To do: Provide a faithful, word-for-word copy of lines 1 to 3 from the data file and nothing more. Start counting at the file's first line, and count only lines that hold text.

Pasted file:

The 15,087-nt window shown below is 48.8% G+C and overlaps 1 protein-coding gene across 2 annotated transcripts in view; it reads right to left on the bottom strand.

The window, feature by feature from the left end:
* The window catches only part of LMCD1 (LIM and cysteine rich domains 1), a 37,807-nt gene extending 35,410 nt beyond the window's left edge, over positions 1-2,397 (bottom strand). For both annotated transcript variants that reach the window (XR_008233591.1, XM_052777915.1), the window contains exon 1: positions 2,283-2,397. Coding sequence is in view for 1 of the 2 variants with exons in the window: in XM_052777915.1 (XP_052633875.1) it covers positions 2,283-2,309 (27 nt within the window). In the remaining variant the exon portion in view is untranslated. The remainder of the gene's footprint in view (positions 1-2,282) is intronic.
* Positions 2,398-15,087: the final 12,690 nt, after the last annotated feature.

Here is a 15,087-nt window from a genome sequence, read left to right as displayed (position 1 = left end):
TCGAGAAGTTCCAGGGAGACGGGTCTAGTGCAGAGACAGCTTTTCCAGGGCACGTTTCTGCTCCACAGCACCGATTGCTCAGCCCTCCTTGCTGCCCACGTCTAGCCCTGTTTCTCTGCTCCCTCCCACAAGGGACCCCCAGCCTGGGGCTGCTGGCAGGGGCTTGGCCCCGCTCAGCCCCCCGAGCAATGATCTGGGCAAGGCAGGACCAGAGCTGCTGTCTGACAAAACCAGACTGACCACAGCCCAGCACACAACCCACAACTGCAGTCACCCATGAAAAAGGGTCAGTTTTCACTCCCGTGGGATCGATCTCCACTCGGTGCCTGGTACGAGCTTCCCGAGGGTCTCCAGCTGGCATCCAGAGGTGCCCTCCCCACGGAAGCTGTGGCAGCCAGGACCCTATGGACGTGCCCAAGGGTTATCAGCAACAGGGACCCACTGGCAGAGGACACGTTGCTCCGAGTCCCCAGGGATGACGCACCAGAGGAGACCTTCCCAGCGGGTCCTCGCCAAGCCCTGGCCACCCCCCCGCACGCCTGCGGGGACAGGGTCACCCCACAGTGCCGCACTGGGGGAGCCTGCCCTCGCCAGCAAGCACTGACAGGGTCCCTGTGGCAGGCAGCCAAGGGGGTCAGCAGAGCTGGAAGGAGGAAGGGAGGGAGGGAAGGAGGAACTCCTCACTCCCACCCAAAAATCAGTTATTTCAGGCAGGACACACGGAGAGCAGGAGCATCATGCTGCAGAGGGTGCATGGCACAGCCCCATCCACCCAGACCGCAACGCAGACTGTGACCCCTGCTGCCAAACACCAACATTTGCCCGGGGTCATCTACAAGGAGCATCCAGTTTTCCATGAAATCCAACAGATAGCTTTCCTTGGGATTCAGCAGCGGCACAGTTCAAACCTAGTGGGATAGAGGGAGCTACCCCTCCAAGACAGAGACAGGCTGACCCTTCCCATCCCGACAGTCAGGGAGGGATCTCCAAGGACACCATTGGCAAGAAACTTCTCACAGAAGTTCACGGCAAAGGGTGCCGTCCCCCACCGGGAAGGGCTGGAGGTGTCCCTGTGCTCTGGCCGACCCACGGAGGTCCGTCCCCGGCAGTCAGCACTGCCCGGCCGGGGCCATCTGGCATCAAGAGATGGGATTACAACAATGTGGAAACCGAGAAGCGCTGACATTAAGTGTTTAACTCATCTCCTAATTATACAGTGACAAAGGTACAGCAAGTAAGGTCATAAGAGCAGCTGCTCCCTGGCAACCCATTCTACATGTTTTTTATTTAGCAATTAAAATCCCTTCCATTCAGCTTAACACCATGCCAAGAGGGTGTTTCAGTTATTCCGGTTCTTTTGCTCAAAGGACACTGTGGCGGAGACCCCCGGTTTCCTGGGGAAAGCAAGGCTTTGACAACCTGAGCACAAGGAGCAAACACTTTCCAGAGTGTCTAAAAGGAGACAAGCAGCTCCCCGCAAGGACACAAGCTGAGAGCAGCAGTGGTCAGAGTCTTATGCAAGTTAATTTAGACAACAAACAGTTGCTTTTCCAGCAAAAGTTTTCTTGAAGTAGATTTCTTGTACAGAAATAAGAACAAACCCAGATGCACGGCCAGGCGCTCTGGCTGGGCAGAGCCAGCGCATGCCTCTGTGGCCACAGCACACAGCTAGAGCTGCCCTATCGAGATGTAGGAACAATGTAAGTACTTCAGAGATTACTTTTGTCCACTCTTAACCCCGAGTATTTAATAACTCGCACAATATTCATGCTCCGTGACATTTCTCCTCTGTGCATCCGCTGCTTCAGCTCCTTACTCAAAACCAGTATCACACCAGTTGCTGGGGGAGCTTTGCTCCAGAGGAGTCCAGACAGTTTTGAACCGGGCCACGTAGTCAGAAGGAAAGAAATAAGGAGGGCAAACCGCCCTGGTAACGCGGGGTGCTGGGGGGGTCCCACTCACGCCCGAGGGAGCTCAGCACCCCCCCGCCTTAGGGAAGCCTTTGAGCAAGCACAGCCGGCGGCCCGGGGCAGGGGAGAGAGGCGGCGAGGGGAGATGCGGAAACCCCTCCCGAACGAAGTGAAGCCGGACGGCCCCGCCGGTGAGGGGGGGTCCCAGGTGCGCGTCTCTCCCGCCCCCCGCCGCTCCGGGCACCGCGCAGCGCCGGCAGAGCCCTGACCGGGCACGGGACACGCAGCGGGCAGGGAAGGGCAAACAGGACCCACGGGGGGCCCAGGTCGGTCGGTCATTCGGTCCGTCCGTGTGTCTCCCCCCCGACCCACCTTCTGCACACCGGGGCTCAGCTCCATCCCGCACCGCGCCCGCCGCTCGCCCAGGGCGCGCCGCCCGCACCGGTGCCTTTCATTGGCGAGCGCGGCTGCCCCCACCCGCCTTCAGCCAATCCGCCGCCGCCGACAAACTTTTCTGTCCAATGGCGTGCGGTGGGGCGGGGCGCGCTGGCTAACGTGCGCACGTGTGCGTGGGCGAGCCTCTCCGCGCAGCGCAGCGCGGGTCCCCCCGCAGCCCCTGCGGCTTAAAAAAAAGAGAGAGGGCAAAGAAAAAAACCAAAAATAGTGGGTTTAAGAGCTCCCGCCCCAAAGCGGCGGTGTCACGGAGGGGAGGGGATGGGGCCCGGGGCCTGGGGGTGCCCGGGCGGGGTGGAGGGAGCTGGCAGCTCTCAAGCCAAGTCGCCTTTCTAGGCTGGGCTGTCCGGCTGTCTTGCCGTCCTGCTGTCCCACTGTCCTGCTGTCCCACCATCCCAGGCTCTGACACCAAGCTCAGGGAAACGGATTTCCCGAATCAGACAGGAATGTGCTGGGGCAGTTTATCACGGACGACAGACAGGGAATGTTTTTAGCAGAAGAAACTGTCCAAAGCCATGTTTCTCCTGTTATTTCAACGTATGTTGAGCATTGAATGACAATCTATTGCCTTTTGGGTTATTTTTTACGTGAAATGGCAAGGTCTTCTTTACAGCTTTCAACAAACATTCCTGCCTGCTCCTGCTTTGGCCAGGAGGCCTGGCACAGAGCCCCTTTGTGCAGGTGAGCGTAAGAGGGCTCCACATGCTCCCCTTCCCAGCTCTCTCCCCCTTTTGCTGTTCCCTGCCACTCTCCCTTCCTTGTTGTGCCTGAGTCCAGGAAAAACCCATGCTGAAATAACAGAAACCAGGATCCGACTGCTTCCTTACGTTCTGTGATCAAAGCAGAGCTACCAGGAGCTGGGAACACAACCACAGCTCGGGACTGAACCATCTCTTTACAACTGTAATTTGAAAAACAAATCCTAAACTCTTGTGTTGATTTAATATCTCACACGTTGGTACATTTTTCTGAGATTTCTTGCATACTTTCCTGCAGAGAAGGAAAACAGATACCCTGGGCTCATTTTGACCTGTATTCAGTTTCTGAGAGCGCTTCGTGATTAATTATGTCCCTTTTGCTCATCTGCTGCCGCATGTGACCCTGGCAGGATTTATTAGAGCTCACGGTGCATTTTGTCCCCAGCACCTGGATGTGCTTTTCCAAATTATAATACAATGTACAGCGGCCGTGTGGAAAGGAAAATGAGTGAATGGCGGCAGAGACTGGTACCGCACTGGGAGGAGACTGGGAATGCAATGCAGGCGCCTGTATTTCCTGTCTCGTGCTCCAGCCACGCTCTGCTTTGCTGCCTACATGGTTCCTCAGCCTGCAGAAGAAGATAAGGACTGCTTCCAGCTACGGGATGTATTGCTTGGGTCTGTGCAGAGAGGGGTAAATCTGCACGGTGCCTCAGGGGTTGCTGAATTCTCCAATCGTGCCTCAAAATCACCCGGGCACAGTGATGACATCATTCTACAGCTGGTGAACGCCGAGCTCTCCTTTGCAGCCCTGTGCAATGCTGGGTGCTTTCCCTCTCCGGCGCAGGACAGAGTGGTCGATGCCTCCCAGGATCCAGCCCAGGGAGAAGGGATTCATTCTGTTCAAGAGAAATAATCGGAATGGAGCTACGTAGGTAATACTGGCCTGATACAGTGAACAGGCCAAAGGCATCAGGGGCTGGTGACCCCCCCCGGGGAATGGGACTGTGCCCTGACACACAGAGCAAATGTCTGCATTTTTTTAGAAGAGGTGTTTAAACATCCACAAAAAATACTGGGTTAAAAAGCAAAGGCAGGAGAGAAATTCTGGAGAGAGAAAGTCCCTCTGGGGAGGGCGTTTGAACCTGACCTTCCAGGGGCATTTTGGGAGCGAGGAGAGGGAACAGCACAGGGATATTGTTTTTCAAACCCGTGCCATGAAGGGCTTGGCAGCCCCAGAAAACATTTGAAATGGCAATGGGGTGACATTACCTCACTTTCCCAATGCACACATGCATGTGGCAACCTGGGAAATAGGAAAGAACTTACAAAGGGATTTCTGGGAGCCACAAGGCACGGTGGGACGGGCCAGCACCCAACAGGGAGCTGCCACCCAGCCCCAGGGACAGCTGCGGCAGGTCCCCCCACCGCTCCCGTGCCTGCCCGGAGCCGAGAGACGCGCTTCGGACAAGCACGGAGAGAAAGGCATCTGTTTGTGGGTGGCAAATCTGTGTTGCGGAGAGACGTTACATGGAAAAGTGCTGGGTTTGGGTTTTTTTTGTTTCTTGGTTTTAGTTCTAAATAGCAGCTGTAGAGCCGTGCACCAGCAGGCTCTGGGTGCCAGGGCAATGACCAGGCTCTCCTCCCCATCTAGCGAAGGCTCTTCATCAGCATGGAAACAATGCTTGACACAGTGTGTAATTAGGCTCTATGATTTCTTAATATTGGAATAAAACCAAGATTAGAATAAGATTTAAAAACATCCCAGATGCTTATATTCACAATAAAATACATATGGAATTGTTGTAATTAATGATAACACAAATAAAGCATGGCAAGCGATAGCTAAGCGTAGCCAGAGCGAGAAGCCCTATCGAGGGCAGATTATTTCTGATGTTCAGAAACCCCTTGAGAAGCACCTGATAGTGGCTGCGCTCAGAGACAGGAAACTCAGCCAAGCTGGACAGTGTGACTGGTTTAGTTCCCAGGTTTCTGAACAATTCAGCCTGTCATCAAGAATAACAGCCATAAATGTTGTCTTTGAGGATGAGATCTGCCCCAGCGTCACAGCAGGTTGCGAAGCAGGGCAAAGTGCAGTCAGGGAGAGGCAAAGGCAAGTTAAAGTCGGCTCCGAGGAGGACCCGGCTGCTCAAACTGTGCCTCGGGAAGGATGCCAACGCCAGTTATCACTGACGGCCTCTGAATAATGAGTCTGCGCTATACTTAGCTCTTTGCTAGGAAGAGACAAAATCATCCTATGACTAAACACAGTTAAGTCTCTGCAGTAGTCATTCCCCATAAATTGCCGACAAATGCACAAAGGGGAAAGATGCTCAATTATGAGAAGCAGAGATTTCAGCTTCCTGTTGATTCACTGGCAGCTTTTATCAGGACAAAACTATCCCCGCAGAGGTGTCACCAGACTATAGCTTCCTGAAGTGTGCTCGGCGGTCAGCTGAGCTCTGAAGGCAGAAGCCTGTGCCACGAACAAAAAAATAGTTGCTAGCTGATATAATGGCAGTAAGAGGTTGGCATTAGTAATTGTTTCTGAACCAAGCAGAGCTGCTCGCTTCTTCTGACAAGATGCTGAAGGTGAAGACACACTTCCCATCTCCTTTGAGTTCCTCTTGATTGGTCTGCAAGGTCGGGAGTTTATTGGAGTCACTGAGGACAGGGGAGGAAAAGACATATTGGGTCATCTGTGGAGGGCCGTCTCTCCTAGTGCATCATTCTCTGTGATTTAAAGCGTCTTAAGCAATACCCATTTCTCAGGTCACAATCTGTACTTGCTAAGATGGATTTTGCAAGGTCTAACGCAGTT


The 15,087-nt window shown below is 48.8% G+C and overlaps 1 protein-coding gene across 2 annotated transcripts in view; it reads right to left on the bottom strand.

The window, feature by feature from the left end:
* The window catches only part of LMCD1 (LIM and cysteine rich domains 1), a 37,807-nt gene extending 35,410 nt beyond the window's left edge, over positions 1-2,397 (bottom strand). For both annotated transcript variants that reach the window (XR_008233591.1, XM_052777915.1), the window contains exon 1: positions 2,283-2,397. Coding sequence is in view for 1 of the 2 variants with exons in the window: in XM_052777915.1 (XP_052633875.1) it covers positions 2,283-2,309 (27 nt within the window). In the remaining variant the exon portion in view is untranslated. The remainder of the gene's footprint in view (positions 1-2,282) is intronic.